Horsley ... maintains that firearm possession by 18-to-20-year-olds falls within the scope of the Second Amendment. She emphasizes that persons over 18 can vote and serve in the military, get married without parental consent, and own land. Even though the age of majority was for many years 21, it is now 18, and so she argues that presentday 18-year-olds cannot be restricted from possessing firearms based on age alone. She points to historical evidence that she contends favors her position as well. The First Militia Act enacted by the United States Congress in 1792, for example, included 18-year-old men in the scope of those eligible for the militia. Because a minor could be a member of the militia and be armed, she reasons that the Second Amendment gives these persons a right to bear arms. We need not decide today whether 18-, 19-, and 20-year-olds are within the scope of the Second Amendment. Cf. Nat’l Rifle Ass’n, 700 F.3d 185 at 204-05 (also declining to resolve issue). Even if they are, our next step would be to turn to means-ends scrutiny of the regulation. Ezell, 651 F.3d at 703.... Significantly, although Horsley’s arguments treat the challenged statute as a categorical ban on firearm possession, the FOID Card Act does not in fact ban persons under 21 from having firearms without parent or guardian consent. Having a parent or guardian signature may speed up the process, but it is not a prerequisite to obtaining a FOID card in Illinois. Rather, a person for whom a parent’s signature is not available can appeal to the Director of the Illinois State Police [and any] denial is subject to judicial review....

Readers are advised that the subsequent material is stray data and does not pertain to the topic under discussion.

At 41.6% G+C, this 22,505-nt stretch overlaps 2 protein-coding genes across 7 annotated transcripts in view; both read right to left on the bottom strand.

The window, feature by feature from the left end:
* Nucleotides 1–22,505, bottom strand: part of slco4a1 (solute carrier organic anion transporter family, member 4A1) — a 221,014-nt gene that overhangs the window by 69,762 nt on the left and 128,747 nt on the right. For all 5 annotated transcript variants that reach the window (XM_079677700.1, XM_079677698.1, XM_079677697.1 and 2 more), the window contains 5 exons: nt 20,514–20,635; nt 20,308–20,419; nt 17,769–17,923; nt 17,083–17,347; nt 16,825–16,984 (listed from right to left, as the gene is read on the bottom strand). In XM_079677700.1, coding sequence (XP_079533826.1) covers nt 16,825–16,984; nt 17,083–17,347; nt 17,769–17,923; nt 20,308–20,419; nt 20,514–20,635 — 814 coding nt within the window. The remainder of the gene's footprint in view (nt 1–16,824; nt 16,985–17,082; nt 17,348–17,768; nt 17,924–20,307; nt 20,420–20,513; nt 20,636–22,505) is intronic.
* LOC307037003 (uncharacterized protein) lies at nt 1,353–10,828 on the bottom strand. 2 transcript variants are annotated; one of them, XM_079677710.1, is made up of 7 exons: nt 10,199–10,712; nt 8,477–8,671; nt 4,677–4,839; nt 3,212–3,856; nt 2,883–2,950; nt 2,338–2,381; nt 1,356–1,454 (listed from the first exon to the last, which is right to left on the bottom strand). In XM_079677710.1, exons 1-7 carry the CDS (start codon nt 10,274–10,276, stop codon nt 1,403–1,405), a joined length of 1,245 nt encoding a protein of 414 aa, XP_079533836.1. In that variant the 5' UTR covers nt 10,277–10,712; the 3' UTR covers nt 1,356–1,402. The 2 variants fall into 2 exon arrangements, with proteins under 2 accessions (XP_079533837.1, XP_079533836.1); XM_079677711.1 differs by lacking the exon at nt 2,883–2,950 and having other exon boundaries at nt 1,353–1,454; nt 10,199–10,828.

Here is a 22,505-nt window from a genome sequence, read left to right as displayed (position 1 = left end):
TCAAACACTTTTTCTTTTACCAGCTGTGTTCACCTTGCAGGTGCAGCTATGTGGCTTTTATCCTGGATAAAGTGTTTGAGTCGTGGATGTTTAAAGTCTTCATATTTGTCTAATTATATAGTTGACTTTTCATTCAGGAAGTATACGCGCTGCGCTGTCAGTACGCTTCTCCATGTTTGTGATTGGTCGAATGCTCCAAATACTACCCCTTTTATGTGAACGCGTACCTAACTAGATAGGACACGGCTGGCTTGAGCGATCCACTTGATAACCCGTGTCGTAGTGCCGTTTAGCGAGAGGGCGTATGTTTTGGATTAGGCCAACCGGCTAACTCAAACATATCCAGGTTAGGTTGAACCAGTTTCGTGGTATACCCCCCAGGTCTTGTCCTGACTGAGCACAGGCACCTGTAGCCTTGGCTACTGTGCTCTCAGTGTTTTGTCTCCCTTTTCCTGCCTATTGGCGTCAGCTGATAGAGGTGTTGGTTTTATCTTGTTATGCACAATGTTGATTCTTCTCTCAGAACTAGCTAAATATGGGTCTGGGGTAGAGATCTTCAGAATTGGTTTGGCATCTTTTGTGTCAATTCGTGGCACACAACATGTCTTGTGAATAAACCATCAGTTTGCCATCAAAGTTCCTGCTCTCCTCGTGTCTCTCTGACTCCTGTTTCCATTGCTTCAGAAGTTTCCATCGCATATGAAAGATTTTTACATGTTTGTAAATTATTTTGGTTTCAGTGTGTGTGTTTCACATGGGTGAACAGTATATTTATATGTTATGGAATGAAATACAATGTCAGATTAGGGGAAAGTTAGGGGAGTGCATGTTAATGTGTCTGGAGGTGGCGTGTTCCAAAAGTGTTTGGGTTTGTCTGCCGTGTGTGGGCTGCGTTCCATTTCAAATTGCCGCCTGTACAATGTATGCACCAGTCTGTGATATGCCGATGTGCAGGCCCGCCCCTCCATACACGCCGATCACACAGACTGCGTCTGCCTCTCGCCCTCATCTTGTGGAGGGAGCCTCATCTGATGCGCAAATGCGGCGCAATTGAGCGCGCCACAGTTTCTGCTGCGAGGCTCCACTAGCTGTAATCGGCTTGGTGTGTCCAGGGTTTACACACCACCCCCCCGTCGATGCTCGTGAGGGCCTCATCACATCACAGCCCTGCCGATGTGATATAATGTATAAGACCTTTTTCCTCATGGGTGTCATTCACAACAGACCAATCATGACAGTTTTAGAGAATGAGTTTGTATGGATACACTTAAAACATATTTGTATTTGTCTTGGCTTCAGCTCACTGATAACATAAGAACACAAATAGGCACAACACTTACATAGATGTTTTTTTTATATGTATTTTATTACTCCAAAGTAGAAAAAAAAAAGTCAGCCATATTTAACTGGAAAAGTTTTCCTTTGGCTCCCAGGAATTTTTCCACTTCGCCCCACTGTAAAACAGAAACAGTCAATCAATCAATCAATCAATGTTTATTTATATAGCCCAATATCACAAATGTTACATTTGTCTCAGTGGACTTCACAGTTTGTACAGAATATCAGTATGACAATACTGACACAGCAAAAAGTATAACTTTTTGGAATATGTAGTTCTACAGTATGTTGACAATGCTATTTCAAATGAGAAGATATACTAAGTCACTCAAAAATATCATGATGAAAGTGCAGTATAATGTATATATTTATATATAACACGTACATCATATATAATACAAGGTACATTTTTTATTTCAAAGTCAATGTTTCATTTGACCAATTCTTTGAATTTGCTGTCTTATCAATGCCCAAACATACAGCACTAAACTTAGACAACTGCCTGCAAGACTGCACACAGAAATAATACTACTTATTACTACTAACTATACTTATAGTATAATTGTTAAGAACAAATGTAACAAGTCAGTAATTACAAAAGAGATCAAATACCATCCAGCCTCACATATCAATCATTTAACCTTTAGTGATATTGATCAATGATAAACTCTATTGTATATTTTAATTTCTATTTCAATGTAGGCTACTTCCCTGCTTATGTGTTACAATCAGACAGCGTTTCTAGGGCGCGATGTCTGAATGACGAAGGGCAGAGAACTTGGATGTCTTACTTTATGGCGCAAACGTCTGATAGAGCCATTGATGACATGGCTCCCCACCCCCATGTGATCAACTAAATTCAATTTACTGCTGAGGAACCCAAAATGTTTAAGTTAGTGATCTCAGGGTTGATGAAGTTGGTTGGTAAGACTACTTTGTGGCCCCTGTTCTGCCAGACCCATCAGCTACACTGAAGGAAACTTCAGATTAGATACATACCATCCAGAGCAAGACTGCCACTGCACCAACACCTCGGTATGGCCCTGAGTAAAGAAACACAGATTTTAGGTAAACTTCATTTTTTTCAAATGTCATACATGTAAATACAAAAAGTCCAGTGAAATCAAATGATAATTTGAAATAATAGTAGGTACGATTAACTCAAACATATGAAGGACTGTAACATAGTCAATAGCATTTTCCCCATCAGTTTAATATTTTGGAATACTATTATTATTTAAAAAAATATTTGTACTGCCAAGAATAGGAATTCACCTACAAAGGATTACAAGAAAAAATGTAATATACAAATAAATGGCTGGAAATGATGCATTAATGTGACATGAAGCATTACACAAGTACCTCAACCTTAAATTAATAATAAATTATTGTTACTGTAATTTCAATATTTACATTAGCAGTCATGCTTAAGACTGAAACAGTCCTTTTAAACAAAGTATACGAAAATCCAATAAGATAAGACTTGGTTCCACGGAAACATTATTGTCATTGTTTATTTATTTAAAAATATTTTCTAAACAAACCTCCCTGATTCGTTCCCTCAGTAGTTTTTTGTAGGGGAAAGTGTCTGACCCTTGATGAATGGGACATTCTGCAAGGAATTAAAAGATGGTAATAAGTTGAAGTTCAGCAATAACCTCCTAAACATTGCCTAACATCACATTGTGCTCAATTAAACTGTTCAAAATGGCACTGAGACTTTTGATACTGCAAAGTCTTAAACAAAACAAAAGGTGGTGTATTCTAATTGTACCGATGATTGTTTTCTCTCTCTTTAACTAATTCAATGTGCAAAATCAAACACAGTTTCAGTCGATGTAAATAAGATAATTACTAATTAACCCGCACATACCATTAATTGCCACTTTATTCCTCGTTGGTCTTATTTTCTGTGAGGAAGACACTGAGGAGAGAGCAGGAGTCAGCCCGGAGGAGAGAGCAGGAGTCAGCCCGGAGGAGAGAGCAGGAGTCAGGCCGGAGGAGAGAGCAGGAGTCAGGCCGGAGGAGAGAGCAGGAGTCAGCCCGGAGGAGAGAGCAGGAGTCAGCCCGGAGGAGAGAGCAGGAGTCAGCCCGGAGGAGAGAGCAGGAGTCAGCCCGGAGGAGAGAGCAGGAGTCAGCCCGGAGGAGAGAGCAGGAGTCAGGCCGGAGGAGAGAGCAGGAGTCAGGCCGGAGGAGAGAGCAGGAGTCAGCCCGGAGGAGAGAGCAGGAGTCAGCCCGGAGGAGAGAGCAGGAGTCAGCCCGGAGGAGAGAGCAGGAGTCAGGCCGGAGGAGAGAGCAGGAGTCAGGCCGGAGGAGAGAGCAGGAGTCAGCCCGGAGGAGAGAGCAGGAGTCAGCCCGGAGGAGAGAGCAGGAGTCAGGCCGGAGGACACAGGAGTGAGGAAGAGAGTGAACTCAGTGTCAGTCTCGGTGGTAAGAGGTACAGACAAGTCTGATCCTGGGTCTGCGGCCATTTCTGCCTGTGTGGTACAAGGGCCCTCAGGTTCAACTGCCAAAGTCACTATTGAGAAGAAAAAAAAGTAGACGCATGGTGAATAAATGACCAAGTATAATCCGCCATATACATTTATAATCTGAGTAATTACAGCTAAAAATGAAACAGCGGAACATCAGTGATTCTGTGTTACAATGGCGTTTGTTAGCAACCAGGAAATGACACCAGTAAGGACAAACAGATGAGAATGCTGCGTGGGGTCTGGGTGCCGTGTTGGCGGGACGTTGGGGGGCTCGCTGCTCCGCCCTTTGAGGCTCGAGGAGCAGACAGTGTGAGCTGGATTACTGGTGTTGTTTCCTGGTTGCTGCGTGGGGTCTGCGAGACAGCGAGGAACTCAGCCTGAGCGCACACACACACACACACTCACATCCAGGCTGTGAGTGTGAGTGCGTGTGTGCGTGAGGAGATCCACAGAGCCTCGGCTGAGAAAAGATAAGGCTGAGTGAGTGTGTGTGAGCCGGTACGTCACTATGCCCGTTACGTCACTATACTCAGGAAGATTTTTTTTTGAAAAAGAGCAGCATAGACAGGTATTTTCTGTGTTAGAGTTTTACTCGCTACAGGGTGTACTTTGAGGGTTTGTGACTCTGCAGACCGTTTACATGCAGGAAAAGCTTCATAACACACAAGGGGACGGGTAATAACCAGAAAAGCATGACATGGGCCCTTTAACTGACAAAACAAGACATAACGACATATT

The absence of a blanket ban makes the Illinois FOID Card Act much different from the blanket ban on firearm possession present in Heller. That there is not a categorical ban here also distinguishes this case from Planned Parenthood v. Danforth, 428 U.S. 52 (1976), to which Horsley points. There the Supreme Court struck down a “blanket provision” requiring the consent of a parent or person in loco parentis before an unmarried minor could have an abortion during her first 12 weeks of pregnancy unless necessary to preserve the mother’s life. Id. at 74....